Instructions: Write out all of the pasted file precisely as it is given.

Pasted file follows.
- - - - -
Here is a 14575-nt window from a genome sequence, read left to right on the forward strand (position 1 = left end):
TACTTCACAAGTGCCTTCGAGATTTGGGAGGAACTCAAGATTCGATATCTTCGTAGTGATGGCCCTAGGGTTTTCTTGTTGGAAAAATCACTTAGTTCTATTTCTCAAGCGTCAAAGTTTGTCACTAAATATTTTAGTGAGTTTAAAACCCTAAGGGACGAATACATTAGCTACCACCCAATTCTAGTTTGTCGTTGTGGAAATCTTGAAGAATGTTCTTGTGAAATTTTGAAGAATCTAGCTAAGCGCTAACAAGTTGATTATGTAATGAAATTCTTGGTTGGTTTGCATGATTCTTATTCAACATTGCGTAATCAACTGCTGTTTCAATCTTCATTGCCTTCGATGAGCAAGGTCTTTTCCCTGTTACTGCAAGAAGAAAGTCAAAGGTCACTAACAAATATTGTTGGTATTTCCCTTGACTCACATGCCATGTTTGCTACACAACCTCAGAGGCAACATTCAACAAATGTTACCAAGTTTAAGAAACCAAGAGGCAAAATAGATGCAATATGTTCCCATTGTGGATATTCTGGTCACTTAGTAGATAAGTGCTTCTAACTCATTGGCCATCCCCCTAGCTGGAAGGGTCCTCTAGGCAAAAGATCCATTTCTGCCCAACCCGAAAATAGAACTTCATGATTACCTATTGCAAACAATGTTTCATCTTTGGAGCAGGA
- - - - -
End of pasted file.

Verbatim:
Here is a 14575-nt window from a genome sequence, read left to right on the forward strand (position 1 = left end):
TACTTCACAAGTGCCTTCGAGATTTGGGAGGAACTCAAGATTCGATATCTTCGTAGTGATGGCCCTAGGGTTTTCTTGTTGGAAAAATCACTTAGTTCTATTTCTCAAGCGTCAAAGTTTGTCACTAAATATTTTAGTGAGTTTAAAACCCTAAGGGACGAATACATTAGCTACCACCCAATTCTAGTTTGTCGTTGTGGAAATCTTGAAGAATGTTCTTGTGAAATTTTGAAGAATCTAGCTAAGCGCTAACAAGTTGATTATGTAATGAAATTCTTGGTTGGTTTGCATGATTCTTATTCAACATTGCGTAATCAACTGCTGTTTCAATCTTCATTGCCTTCGATGAGCAAGGTCTTTTCCCTGTTACTGCAAGAAGAAAGTCAAAGGTCACTAACAAATATTGTTGGTATTTCCCTTGACTCACATGCCATGTTTGCTACACAACCTCAGAGGCAACATTCAACAAATGTTACCAAGTTTAAGAAACCAAGAGGCAAAATAGATGCAATATGTTCCCATTGTGGATATTCTGGTCACTTAGTAGATAAGTGCTTCTAACTCATTGGCCATCCCCCTAGCTGGAAGGGTCCTCTAGGCAAAAGATCCATTTCTGCCCAACCCGAAAATAGAACTTCATGATTACCTATTGCAAACAATGTTTCATCTTTGGAGCAGGA